Friday, March 23, 2012

Encouraging Healthy Eating in Children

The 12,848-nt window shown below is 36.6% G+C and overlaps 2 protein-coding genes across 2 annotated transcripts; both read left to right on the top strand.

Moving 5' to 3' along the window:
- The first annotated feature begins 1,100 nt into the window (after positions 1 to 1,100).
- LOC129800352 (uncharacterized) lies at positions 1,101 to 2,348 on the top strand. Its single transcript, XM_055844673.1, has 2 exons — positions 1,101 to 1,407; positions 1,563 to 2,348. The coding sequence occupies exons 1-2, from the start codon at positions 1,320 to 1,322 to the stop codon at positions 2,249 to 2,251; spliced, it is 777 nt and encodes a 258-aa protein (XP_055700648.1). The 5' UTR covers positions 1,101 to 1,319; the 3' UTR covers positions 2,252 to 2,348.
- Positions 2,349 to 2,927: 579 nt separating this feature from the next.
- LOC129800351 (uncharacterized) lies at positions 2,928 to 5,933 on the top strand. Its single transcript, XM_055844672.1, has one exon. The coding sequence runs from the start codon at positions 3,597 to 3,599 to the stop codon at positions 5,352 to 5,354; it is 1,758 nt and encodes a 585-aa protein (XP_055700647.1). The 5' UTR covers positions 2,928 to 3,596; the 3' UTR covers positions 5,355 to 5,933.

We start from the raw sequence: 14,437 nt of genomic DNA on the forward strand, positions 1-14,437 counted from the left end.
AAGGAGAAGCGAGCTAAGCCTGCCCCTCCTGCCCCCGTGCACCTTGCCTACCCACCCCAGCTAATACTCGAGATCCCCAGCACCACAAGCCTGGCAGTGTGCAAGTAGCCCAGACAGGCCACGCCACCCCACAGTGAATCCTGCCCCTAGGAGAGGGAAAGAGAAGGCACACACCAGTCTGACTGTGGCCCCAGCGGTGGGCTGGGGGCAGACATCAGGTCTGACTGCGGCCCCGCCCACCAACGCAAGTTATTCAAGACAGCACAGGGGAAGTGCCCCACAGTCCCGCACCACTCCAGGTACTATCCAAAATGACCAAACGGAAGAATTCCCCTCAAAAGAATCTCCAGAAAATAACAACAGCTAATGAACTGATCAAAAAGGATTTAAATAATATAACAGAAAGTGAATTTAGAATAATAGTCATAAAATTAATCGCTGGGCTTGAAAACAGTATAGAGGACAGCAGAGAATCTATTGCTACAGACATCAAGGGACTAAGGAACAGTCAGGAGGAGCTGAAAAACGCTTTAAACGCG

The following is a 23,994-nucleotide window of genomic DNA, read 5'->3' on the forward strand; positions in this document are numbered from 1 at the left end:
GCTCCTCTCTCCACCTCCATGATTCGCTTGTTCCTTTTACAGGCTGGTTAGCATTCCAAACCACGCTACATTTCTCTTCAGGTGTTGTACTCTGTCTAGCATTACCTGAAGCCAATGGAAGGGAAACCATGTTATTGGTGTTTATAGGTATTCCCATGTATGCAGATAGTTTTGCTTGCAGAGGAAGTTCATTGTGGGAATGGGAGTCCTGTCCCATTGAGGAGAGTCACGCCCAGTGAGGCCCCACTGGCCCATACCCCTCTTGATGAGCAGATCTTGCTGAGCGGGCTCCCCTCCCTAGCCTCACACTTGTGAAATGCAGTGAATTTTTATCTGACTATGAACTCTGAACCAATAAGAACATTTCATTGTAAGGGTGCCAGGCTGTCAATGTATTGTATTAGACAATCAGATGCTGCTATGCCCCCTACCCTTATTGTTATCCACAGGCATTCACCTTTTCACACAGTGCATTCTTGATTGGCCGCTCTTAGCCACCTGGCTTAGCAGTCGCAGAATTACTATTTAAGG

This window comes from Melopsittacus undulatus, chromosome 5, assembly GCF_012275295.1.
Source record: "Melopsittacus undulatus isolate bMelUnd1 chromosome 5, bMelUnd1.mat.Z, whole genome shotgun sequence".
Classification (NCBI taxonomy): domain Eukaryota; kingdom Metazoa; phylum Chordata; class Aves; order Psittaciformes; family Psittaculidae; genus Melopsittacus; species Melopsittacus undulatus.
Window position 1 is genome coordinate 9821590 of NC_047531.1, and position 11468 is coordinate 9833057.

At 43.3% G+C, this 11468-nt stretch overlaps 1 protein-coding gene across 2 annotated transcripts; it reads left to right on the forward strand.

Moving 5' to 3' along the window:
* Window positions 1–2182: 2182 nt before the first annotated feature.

Since writing this post about my family's experiment/experience with only eating organic foods for one week, I have really been analyzing what I feed my family and what changes, if any, should be made to ensure that Q-ball will be eating foods that are best for her as she continues to eat more and more solids. I've read The Omnivore's Dilemma, The Unhealthy Truth and countless blogs (some of the most informative and/or fun: 100 Days of Real Food, Cookus Interruptus, and Food Politics.)  I've also participated in several Slow Food groups meetings sponsored by our local natural parenting group and have learned to make kefir and yoghurt. I'm even trying my own sourdough using the methods from Wild Breads. And, I've talked to trusted friends and family about their ideas and habits involving healthy eating.  But, I realized I hadn't done my usual "straight to the source" research method! I found a lot of information to share- some of which really surprised me. I've actually decided to devote two Science Friday posts to this topic.  This Science Friday post will generally discuss parental influence in developing children's eating habits.  And, a next Friday's post will discuss how a mother's eating habits can affect children's eating habits.